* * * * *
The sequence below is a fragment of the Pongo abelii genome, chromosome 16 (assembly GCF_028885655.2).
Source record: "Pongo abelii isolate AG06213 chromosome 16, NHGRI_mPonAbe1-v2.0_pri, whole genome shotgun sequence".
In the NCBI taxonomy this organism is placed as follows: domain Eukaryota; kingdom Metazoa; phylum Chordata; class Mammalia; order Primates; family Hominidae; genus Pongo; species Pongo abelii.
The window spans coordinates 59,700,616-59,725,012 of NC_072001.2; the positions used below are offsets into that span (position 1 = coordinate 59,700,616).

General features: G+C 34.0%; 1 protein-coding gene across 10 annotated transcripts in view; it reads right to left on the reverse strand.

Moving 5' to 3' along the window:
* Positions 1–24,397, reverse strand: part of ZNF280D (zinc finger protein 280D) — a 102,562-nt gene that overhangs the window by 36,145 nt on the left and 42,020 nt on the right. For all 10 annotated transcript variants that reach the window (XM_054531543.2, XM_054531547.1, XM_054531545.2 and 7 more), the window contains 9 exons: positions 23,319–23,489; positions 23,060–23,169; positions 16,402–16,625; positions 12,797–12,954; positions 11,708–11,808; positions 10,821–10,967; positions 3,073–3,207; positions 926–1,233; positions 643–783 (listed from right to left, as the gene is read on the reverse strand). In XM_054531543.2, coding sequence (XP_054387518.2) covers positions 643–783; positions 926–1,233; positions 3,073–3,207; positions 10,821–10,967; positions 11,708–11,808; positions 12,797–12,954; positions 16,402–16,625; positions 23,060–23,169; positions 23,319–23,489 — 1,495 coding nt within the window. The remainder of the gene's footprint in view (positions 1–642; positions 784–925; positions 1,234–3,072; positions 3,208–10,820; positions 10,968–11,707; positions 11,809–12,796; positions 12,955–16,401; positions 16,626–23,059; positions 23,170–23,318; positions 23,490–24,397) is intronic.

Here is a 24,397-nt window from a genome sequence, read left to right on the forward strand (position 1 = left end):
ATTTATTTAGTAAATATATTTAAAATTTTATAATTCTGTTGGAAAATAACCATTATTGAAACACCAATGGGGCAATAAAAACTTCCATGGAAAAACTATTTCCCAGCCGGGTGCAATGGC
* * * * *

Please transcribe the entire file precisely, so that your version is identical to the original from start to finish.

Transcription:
The sequence below is a fragment of the Pongo abelii genome, chromosome 16 (assembly GCF_028885655.2).
Source record: "Pongo abelii isolate AG06213 chromosome 16, NHGRI_mPonAbe1-v2.0_pri, whole genome shotgun sequence".
In the NCBI taxonomy this organism is placed as follows: domain Eukaryota; kingdom Metazoa; phylum Chordata; class Mammalia; order Primates; family Hominidae; genus Pongo; species Pongo abelii.
The window spans coordinates 59,700,616-59,725,012 of NC_072001.2; the positions used below are offsets into that span (position 1 = coordinate 59,700,616).

General features: G+C 34.0%; 1 protein-coding gene across 10 annotated transcripts in view; it reads right to left on the reverse strand.

Moving 5' to 3' along the window:
* Positions 1–24,397, reverse strand: part of ZNF280D (zinc finger protein 280D) — a 102,562-nt gene that overhangs the window by 36,145 nt on the left and 42,020 nt on the right. For all 10 annotated transcript variants that reach the window (XM_054531543.2, XM_054531547.1, XM_054531545.2 and 7 more), the window contains 9 exons: positions 23,319–23,489; positions 23,060–23,169; positions 16,402–16,625; positions 12,797–12,954; positions 11,708–11,808; positions 10,821–10,967; positions 3,073–3,207; positions 926–1,233; positions 643–783 (listed from right to left, as the gene is read on the reverse strand). In XM_054531543.2, coding sequence (XP_054387518.2) covers positions 643–783; positions 926–1,233; positions 3,073–3,207; positions 10,821–10,967; positions 11,708–11,808; positions 12,797–12,954; positions 16,402–16,625; positions 23,060–23,169; positions 23,319–23,489 — 1,495 coding nt within the window. The remainder of the gene's footprint in view (positions 1–642; positions 784–925; positions 1,234–3,072; positions 3,208–10,820; positions 10,968–11,707; positions 11,809–12,796; positions 12,955–16,401; positions 16,626–23,059; positions 23,170–23,318; positions 23,490–24,397) is intronic.

Here is a 24,397-nt window from a genome sequence, read left to right on the forward strand (position 1 = left end):
ATTTATTTAGTAAATATATTTAAAATTTTATAATTCTGTTGGAAAATAACCATTATTGAAACACCAATGGGGCAATAAAAACTTCCATGGAAAAACTATTTCCCAGCCGGGTGCAATGGC